A big Air Force contract that involves a foreign entity passes muster on the merits.
The US Air Force has hit severe turbulence over its awarding of the largest Pentagon contract by far involving a foreign entity. Some in Congress call it an outsourcing scandal. Boeing, the loser, may contest. Time to pull up to where the skies are calmer and survey this from there.
The contract is big: up to $40 billion to a partnership between America's Northrop Grumman and the parent company of Europe's Airbus, called EADS. It will buy 179 tanker aircraft to do midair refueling of other military planes. Today's fleet of 600 tankers, supplied by Boeing, dates to the Eisenhower era and needs replacing.
That lawmakers are trying to reverse the deal is understandable. America has lost more than 3.5 million manufacturing jobs in the past decade and at some point that decline may affect the nation's ability to ensure its own defense.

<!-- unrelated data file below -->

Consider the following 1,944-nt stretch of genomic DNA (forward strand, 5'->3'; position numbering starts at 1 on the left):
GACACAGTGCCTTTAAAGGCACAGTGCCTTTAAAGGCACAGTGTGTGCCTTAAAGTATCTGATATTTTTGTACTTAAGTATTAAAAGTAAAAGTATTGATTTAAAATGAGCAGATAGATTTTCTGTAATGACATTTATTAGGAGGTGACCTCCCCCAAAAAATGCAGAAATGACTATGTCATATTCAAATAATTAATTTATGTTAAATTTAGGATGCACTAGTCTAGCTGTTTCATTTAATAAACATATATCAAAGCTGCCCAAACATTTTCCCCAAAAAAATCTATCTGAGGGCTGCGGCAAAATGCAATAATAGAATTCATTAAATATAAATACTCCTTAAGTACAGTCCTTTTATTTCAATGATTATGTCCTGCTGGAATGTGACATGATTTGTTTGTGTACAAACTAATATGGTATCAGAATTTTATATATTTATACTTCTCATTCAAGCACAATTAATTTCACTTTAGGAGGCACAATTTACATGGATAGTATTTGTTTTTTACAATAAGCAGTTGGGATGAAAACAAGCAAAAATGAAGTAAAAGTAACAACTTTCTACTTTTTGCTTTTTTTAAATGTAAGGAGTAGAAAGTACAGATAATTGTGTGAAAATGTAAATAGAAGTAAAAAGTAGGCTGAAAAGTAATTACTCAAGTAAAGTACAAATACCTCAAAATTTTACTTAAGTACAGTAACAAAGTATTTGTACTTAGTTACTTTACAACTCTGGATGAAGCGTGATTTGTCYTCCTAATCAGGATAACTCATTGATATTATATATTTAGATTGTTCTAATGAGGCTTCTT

Indeed, America's military manufacturing capability has shrunk as the Pentagon has opened up more bids to US military allies in order to keep procurement competitive. But at the same time, American companies are working with foreign ones in Britain, Italy, and other allied countries to build helicopters, air-defense, and transport planes.
Is this latest deal one contract too many? Or is it that Boeing has powerful friends in Congress?